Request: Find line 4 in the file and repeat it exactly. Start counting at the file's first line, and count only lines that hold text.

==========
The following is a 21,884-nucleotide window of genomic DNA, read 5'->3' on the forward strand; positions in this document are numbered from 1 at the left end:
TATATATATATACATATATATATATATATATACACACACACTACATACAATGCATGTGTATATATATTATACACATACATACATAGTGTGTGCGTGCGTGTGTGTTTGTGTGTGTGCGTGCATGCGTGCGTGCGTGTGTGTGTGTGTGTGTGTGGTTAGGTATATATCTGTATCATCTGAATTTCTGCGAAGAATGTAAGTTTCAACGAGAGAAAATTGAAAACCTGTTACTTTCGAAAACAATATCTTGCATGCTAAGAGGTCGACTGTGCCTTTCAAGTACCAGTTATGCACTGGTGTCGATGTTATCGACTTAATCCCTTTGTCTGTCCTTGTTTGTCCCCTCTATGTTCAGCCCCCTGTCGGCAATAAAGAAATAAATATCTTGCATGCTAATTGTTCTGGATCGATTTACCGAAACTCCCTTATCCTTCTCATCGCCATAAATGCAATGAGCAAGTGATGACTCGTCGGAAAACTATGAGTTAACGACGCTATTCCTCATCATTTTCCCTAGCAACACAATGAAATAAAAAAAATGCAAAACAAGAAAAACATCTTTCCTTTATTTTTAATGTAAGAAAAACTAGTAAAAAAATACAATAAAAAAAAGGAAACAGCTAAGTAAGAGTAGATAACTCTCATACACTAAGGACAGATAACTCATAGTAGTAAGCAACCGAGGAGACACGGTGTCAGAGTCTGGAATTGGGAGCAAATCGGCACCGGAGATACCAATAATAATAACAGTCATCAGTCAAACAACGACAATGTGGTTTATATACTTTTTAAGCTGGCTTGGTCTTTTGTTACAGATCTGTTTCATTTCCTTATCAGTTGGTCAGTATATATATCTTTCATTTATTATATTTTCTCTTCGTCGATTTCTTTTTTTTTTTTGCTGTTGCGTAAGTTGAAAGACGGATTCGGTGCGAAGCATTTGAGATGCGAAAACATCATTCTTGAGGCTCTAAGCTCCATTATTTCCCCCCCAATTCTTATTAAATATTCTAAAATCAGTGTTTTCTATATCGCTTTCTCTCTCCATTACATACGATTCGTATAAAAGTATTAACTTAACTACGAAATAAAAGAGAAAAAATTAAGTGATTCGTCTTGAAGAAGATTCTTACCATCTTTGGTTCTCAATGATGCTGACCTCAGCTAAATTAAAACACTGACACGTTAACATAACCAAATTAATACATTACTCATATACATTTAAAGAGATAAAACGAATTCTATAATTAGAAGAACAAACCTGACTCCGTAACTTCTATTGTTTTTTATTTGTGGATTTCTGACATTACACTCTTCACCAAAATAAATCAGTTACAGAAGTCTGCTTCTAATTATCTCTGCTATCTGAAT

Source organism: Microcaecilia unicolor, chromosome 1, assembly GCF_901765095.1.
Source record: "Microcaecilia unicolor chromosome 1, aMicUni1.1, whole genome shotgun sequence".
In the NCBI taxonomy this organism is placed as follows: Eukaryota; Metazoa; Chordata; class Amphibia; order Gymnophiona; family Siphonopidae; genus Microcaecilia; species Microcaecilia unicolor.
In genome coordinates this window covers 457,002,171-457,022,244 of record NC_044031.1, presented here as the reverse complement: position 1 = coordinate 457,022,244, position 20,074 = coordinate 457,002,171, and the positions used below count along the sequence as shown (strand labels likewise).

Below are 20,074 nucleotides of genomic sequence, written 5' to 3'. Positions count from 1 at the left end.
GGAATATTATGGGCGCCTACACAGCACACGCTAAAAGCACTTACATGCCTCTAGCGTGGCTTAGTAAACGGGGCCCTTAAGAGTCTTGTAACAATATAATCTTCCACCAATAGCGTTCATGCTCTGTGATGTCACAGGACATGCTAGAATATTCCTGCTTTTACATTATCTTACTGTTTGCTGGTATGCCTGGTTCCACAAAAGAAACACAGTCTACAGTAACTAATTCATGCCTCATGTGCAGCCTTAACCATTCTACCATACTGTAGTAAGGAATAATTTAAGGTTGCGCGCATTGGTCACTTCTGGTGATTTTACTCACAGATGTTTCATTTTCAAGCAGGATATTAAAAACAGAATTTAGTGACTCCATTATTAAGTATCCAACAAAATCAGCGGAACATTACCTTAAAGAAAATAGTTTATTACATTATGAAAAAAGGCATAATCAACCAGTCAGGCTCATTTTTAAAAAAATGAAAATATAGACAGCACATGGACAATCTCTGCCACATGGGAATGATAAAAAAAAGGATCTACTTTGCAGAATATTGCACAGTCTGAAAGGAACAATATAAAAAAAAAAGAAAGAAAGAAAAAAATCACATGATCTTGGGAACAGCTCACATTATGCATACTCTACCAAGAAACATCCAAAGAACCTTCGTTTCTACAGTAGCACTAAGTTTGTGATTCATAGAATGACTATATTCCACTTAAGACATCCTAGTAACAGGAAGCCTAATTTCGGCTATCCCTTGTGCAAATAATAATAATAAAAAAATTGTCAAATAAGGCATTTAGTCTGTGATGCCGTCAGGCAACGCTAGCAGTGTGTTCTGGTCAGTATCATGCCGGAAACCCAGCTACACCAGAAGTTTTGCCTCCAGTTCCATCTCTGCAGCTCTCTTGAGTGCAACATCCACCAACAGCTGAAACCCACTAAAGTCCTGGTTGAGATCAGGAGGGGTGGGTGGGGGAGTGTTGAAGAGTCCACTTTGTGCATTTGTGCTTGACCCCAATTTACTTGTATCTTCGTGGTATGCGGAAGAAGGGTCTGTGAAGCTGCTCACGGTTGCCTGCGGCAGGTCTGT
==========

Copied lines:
Source record: "Microcaecilia unicolor chromosome 1, aMicUni1.1, whole genome shotgun sequence".